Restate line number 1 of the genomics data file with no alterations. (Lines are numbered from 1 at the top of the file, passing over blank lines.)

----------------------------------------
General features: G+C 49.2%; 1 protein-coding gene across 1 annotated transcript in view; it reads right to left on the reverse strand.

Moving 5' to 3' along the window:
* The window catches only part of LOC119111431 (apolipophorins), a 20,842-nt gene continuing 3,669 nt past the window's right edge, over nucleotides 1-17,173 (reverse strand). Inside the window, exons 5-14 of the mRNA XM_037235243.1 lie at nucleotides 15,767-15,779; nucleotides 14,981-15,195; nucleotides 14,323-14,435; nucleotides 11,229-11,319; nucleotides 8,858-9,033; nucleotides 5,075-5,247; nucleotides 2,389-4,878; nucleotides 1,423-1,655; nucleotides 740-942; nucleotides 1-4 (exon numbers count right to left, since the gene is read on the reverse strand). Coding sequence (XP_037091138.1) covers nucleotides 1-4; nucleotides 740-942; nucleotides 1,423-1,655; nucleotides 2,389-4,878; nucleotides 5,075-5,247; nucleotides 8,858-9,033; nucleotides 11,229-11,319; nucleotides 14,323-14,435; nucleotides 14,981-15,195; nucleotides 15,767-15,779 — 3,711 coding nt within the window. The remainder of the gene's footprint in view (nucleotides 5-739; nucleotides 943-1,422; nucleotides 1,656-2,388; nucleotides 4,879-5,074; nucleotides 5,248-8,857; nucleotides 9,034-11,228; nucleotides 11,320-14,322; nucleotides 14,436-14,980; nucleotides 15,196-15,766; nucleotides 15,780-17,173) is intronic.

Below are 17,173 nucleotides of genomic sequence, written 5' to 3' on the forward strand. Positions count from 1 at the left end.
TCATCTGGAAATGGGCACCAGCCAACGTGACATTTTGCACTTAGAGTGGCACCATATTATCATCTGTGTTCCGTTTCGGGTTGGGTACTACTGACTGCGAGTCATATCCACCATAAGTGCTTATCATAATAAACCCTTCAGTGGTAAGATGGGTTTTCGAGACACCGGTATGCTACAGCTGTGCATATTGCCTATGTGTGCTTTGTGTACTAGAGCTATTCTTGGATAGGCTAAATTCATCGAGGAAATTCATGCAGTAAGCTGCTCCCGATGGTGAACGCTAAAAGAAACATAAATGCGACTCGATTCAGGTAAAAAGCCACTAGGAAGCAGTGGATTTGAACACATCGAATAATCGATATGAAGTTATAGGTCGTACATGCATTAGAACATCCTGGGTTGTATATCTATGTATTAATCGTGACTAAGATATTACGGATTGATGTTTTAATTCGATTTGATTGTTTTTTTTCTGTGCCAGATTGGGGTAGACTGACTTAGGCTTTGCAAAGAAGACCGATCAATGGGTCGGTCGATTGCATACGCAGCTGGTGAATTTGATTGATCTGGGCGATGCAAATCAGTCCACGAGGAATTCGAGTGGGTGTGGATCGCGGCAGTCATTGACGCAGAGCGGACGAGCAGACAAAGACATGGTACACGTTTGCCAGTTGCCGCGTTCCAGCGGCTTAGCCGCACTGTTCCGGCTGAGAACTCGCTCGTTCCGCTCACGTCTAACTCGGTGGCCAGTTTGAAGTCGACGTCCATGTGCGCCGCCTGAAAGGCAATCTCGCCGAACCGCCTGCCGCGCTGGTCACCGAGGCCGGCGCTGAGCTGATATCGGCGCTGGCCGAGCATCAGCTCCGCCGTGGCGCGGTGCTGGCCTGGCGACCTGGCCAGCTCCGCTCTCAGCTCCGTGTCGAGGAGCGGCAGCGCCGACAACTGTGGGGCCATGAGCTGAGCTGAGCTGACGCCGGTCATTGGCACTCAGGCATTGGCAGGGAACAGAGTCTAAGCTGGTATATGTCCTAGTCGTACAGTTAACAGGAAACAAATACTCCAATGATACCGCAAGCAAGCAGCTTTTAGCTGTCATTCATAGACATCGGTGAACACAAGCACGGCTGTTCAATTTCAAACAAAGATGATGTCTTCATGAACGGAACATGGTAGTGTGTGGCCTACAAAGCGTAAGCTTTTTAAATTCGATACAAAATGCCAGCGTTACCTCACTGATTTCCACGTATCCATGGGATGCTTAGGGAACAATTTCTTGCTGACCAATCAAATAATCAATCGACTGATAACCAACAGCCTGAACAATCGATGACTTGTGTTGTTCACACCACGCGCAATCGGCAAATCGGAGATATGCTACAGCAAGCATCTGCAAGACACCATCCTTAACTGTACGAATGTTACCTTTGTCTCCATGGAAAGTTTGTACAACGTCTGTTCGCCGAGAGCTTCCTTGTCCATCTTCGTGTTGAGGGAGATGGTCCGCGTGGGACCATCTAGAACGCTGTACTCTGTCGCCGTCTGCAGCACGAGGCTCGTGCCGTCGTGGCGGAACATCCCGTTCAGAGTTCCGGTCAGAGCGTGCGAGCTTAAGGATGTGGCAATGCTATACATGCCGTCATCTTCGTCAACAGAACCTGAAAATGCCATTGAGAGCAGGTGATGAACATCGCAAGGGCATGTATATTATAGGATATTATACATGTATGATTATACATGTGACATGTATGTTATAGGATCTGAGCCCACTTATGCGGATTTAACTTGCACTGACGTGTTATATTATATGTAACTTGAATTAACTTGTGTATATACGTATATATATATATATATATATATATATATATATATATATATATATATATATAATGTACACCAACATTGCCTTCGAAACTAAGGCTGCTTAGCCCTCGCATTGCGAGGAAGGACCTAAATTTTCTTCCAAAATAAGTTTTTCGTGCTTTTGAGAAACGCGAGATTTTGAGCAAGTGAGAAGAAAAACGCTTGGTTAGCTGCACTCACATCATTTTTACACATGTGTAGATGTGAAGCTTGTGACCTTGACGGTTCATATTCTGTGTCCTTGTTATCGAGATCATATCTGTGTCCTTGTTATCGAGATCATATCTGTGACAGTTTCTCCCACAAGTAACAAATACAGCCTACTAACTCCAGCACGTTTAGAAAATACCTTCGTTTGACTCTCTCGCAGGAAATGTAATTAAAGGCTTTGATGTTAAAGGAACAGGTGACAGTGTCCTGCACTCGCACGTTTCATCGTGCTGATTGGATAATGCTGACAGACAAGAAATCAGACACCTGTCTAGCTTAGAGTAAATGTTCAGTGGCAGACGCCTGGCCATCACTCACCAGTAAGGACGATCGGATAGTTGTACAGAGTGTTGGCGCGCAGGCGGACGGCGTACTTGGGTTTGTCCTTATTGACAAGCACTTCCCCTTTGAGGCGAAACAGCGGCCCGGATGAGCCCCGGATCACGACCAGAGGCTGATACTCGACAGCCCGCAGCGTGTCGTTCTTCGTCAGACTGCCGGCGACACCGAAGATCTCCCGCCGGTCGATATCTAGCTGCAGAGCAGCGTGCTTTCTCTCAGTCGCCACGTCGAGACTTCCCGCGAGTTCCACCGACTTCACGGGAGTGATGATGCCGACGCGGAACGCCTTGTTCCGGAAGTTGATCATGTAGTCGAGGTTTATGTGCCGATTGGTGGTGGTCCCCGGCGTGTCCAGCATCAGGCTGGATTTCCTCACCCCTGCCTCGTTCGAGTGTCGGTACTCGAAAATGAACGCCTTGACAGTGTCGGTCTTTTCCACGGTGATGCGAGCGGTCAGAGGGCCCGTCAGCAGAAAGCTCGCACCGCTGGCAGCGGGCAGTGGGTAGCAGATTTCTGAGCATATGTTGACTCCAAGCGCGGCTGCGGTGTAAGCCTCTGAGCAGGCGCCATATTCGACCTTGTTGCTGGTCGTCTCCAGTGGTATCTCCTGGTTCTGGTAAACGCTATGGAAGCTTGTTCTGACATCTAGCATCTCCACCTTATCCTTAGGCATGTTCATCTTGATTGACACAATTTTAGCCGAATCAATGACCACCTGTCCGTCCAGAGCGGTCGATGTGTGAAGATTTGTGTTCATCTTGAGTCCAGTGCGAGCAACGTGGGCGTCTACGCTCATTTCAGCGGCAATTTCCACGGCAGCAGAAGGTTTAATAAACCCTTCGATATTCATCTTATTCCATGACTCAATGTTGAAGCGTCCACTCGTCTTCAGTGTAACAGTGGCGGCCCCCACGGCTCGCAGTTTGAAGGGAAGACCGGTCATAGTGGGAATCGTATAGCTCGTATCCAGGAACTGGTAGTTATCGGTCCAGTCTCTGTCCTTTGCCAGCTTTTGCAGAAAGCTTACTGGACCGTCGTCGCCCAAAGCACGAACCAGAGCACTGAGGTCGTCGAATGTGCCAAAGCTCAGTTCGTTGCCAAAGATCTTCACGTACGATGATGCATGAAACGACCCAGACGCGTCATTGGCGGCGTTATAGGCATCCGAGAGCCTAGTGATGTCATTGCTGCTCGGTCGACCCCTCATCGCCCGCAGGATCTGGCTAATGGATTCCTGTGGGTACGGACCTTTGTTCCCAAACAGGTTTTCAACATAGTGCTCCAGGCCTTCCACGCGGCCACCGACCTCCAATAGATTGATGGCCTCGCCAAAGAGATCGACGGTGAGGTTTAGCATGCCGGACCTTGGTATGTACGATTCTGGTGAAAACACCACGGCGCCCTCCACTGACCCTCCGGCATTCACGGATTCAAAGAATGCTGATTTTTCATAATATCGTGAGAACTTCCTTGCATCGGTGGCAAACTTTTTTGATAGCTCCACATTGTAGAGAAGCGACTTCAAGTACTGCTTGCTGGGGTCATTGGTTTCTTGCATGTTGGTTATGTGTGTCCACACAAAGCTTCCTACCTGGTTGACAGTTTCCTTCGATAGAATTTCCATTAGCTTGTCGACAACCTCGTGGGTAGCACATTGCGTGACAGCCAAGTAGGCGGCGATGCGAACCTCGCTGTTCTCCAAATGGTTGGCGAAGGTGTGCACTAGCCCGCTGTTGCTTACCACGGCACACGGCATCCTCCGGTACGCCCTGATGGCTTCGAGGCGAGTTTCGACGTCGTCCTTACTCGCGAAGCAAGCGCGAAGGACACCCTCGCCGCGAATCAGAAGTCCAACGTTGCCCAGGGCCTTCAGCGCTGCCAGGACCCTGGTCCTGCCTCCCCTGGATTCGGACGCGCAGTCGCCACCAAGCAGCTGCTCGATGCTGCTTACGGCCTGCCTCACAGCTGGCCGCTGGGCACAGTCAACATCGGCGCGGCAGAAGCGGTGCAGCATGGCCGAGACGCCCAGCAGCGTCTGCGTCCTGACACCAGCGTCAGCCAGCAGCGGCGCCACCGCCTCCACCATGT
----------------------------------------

General features: G+C 49.2%; 1 protein-coding gene across 1 annotated transcript in view; it reads right to left on the reverse strand.